perhaps "string" isn't the right name for the variable.

How many bytes is the database expecting? What makes you think
that `len` is the right number, and what makes you think that a
`long` is exactly that wide? Because if a `long` is shorter
than that, you'll be copying rubbish; and if longer, you'll miss
out on some bytes, maybe the most relevant ones [2].
On windows machine it works well, on Solaris not.

What kind of ill working do you see?
The windows and solaris path into c language is the same.

"I don't know what that means" [3].

I suspect you're hitting an endianness / sizeof problem,
which because you didn't anticipate it may be a right
buxxer to fix.

[1] Assuming that you've remembered to #include <string.h>.

[2] EG if the `long` has the value `17`, the bytes holding the
`17` are the relevant ones.

[3] Bones.

--
Chris "electric hedgehog" Dollin
"People are part of the design. It's dangerous to forget that." /Star Cops/
Jan 17 '07 #8

P: n/a
Sorry,
I add some information.

The value have to be copied into a string with memcpy cause the value
are binded into the sql queries and not explicitly defined (insert into
.... values(:value1, value2) is a sample query where value1 and value2
are bind variables). So I don't need the "character" value of the long
value but the "binary" value, so... memcpy!

And then, yes, the string size is correct!

Thanks!
si*********@googlemail.com ha scritto:
Sorry, I tried to simplify but I was not clear!

I said real but it's a double type.
I need to put a long value type or a real value type into a string.
This value then will be inserted into an oracle database.

to put this value into a string I do:
memcpy(string, value, sizeof(long)); for long type
or
memcpy(string, value, sizeof(double)); for a double type

On windows these assignment works well and in Oracle database I see the
right values.
On Solaris only the value of double type works well, I mean that is
correctly updated into the database.
The value of long type is not correctly inserted into the database
cause it's inserted the zero value.

So I think that double and long types are managed in a different way by
solaris, and long is managed in a different way by windows and by
solaris. I also thought to "endian" but it should effect also double,
isn't it?
Thank you, I hope to have explained better!

Kind regards
Chris Dollin ha scritto:
si*********@googlemail.com wrote:
Hi!
I'm using c language.
I need to copy a long type value into a char string using a memcpy
function:
memcpy(string, (long *) value, len)
this value will be then insert into a database.
This code is almost certainly wrong, but because you haven't
shown us any of the other declarations and uses it's hard
to say what, exactly, is wrong.

I say it's wrong because you have a cast `(long *) value`. Either
`value` is a pointer type (even though you imply that it's a long),
in which case you don't need the cast [1], or it isn't, in which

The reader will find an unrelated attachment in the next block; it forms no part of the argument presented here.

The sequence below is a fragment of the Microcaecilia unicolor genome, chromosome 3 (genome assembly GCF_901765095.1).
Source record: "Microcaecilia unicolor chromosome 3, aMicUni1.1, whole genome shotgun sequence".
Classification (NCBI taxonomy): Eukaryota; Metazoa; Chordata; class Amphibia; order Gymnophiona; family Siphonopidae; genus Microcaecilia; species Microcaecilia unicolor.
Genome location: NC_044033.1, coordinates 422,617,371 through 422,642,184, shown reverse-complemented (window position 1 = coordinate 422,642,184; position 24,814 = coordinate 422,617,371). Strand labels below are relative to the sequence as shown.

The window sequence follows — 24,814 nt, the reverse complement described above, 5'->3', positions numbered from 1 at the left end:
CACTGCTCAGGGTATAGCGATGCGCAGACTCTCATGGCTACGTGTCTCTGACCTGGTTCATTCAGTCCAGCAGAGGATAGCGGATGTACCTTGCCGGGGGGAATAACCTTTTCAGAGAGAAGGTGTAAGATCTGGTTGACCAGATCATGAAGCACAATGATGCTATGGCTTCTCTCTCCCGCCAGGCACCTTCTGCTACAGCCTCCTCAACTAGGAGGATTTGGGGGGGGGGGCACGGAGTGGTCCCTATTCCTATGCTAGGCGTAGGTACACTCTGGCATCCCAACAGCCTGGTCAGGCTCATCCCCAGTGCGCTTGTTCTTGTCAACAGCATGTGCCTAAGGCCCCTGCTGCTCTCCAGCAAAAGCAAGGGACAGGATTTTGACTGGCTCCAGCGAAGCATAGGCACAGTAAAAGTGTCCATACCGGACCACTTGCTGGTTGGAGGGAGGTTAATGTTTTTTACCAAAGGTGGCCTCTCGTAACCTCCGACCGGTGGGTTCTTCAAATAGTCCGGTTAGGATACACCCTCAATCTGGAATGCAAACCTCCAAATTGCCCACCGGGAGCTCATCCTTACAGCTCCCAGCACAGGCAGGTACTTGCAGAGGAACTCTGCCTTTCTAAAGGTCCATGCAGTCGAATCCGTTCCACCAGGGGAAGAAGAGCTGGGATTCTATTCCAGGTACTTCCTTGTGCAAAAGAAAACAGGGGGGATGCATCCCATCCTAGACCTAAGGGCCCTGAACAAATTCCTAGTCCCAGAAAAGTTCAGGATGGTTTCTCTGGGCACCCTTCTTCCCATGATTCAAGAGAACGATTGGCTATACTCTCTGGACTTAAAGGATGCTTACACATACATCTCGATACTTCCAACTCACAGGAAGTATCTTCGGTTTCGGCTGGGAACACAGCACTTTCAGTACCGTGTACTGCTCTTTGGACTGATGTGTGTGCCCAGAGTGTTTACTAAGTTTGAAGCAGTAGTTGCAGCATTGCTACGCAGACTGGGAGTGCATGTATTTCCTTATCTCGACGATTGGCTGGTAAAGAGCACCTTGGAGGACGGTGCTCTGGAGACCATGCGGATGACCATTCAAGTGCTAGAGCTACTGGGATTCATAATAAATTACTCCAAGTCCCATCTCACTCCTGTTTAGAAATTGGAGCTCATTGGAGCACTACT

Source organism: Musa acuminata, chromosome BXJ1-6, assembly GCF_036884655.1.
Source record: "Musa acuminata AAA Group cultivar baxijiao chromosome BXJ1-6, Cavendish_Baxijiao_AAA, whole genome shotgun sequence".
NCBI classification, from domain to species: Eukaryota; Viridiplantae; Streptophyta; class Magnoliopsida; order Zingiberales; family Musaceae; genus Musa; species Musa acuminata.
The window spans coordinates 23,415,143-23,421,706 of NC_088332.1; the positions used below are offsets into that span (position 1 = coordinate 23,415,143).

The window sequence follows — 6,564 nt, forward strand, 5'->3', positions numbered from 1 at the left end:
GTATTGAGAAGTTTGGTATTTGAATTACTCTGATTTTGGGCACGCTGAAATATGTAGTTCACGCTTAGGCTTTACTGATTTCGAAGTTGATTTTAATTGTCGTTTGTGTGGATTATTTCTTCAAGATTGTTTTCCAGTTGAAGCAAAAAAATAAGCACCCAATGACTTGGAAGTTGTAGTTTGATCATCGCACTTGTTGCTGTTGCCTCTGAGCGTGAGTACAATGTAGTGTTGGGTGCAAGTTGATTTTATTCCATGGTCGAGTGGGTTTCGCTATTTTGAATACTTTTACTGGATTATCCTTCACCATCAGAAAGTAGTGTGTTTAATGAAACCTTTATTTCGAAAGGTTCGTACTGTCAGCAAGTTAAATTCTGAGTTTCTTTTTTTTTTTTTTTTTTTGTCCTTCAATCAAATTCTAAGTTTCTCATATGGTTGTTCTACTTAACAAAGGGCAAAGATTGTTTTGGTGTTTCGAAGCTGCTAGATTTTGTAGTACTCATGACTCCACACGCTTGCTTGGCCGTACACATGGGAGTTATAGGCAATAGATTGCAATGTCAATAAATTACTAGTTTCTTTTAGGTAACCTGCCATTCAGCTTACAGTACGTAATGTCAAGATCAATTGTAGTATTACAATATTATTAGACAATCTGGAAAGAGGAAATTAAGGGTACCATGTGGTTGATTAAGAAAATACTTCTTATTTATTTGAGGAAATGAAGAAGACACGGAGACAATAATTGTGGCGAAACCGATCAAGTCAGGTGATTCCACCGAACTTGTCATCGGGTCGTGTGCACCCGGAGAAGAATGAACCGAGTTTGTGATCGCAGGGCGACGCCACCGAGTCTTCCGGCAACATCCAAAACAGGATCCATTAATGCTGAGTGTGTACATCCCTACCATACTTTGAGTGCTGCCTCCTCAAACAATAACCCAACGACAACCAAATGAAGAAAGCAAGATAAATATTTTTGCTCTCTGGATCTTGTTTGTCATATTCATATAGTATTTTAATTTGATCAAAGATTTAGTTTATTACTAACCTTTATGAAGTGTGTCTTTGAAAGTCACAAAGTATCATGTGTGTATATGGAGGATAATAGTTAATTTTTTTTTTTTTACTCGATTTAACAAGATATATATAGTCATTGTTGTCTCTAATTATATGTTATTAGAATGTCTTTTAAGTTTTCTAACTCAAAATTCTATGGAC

case you're handing a non-pointer to `memcpy`, BOOM.

I wonder if you meant `&value`? In which case, again, you don't
need the cast [1].

How many bytes are you copying? We don't know what `len` is.
One hopes that it's `sizeof(long)`. One also hopes that the
"string" location is long enough. One hopes that it has enough
space for the terminating 0. The code you show doesn't put the
terminating 0 in. Of course, maybe some unshown code does. Or
perhaps "string" isn't the right name for the variable.

How many bytes is the database expecting? What makes you think
that `len` is the right number, and what makes you think that a
`long` is exactly that wide? Because if a `long` is shorter
than that, you'll be copying rubbish; and if longer, you'll miss
out on some bytes, maybe the most relevant ones [2].
On windows machine it works well, on Solaris not.
What kind of ill working do you see?
The windows and solaris path into c language is the same.
"I don't know what that means" [3].

I suspect you're hitting an endianness / sizeof problem,
which because you didn't anticipate it may be a right
buxxer to fix.

[1] Assuming that you've remembered to #include <string.h>.

[2] EG if the `long` has the value `17`, the bytes holding the
`17` are the relevant ones.

[3] Bones.

--
Chris "electric hedgehog" Dollin
"People are part of the design. It's dangerous to forget that." /Star Cops/
Jan 17 '07 #9

P: n/a
si*********@googlemail.com wrote:

(Please don't top-post. Your reply should follow, or be
interspersed with, the message you're replying to. Trim
away irrelevant material, of course.)
Sorry, I tried to simplify but I was not clear!
Hence "show exact code". If you don't know what's wrong,
you don't know what to simplify, and you don't know what
to leave out. Preferably you want a small example that
is complete ie can be compiled and run.
I said real but it's a double type.
I need to put a long value type or a real value type into a string.
That doesn't sound very safe. In fact it sounds completely
/un/safe. Depending on what you mean, exactly.
This value then will be inserted into an oracle database.

to put this value into a string I do:
memcpy(string, value, sizeof(long)); for long type
or
memcpy(string, value, sizeof(double)); for a double type
So all that stuff about (long *) was irrelevant?

It /looks/ like what you're doing is putting the bytes that
comprise the value into `string` and then, by implementation-
specific magic, sending them to the database. I hope that the
magic can cope with any character whatsoever in a string value.